The Onteora District Board of Education had its first reading on a new policy that would allow the administration of Naloxone, also known as the opioid overdose prevention drug called Narcan. A second reading and possible vote will follow at the next Board meeting on March 15. Two readings on new policies or if changes are made to already existing policies are required so the public can weigh in.
At the Tuesday, March 1, Board of Education meeting at Woodstock Primary School, Trustees questioned who could have access to Narcan in the school. Interim Superintendent Victoria McLaren said the district physician recommended it stay limited to district nurses and the district physician. In the event of an overdose to an opioid substance such as heroin, when given, Narcan can block the opioid and immediately place the person into withdrawal. It is life saving, however the side effects can be severe.
The board had three policy options to choose from. “We chose the option based on our medical director’s input in which our school physician writes an open script for our licensed nurses to be allowed to administer this drug,” said McLaren. “Because there are a lot of issues involved in administering this drug, our nurses will have the training and it is a drug that needs to be inventoried and the reports need to be made when it’s administered.” The State Department of Health is giving out the kits following half-hour training. McLaren said some nurses voiced concerns because, “some of these trainings do not include even CPR to go with it. And sometimes when this drug is administered, people react badly and sometimes people stop breathing. So for right now we want to start with our licensed professionals having the ability and the wherewithal to administer this drug and when we move forward, maybe look at other options.”
Trustee Rob Kurnit said another option made it possible for community volunteers to access the drug so that during events when the school nurse is not available it could still be accessed. “This was considered by the policy committee with the ideal that we look in the future on how we can incorporate this further, ” he said. Another choice the policy committee looked at was, that an outside agency would control it through the school physician.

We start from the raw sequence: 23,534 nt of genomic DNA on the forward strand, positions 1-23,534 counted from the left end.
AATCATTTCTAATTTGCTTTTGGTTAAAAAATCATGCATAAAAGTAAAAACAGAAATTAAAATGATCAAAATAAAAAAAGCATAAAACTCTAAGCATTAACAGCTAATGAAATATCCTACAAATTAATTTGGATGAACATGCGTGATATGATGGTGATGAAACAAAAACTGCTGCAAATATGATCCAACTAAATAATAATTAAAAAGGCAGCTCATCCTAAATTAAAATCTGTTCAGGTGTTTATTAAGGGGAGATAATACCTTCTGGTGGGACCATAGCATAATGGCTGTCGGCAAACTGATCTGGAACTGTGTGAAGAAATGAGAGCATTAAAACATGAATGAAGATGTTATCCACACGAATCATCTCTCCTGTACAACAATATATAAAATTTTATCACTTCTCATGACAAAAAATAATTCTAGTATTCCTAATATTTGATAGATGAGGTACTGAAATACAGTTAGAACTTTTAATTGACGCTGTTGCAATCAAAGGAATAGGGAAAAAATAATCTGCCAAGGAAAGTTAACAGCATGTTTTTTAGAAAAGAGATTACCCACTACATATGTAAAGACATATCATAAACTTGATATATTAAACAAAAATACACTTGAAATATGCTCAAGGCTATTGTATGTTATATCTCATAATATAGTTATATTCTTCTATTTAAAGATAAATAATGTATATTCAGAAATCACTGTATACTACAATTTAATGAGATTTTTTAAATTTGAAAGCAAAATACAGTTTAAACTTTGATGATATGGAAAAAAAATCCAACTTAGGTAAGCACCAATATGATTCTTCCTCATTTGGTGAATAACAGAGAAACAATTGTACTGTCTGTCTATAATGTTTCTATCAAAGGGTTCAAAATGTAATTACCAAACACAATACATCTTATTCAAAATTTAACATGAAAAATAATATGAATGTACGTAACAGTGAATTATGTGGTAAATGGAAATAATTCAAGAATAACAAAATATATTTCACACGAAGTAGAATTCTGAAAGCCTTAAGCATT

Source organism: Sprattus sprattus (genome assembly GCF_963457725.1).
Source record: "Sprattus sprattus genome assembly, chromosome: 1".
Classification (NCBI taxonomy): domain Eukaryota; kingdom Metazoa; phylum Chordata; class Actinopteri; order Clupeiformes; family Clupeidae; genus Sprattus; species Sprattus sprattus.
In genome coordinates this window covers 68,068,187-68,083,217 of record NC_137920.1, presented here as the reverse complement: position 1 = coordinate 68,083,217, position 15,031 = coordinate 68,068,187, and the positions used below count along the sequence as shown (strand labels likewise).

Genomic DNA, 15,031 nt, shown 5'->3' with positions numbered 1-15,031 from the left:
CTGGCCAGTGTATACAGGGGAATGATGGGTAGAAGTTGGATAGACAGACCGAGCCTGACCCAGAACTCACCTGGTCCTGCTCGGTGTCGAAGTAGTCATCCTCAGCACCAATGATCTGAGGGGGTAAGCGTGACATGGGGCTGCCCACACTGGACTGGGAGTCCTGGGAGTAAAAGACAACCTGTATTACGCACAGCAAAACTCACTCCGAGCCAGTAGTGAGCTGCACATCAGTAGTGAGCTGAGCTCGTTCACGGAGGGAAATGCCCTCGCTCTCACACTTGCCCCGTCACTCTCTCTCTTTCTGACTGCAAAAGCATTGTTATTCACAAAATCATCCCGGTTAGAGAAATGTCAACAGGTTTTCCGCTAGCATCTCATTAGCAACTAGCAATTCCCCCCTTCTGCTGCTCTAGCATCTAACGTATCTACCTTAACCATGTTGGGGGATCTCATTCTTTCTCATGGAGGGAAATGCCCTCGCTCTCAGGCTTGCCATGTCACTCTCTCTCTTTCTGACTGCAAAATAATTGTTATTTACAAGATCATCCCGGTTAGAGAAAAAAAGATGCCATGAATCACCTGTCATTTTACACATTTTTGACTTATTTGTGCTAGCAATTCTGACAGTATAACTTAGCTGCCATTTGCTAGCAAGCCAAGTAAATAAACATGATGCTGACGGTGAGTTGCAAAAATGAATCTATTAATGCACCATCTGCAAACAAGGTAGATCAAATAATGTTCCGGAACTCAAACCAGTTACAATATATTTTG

The policy reading came as word got around of yet another young person and former Onteora student succumbing to an alleged heroin overdose. Earlier during the meeting, Trustee Laurie Osmond commented on his death. “I want to just take a minute to acknowledge the struggle of young people in the community and in the region that are dealing with addiction and just ask we hold his family in our thoughts and do what we can on an ongoing basis to encourage dialogue, share information, keep the conversation going and do what we can to combat this.”
Utilizing district resources
Trustees discussed the idea of publicizing events from outside organizations that use school property. Osmond said, “On March 16 Oscar nominated Director Josh Fox (Gasland) will be at Onteora High School with a screening of his new film, How to Let Go of the World and Love All the Things Climate Can’t Change. The screening is through the Woodstock Film Festival and not the school or district. Osmond explained that district lawyers voiced caution about allowing publicity through school resources, that it may be a slippery slope toward violating district neutrality. “And while that exists in the world, with the theoretical, ‘let’s not get sued,’ mindset,” said Osmond, “I feel like we’ve had a lot of conversation lately about how to improve communication, how to improve a sense of community, how to be less of a bubble room from the community around us.”
Trustee Valerie Storey disagreed. “Why are we paying? As a tax payer myself, I would have a problem to pay the communication person to do this.”
Osmond suggested to use the “minimum amount of effort,” without hiring or using a communication person, but instead go through district resources as “community good will.”
Kurnit suggested, with the agreement of other trustees that the proposal go through the policy committee. In the mean time, newly appointed Trustee Bennet Ratcliff reiterated in jovial humor of free newspaper advertisement, that the documentary is being screened at the High School Auditorium on March 16, at 6 p.m. Fox will also be available for a question and answer period following the film. Tickets are free however; reservations are required by going to Woodstockfilmfestival.com.
By board resolution two new full-time employee positions were created — a Director of Technology and an in district Network System Specialist (this position is currently being filled through BOCES). McLaren said the system specialist who is responsible for maintaining technology that is used throughout the district is more costly through BOCES since it only reimburses a portion of the cost up to $30,000. Although it’s creating the two new full time positions, the district will continue to use a part time system specialist through BOCES at no cost. The new Director of Technology position is an administrative job and will oversee technology needs.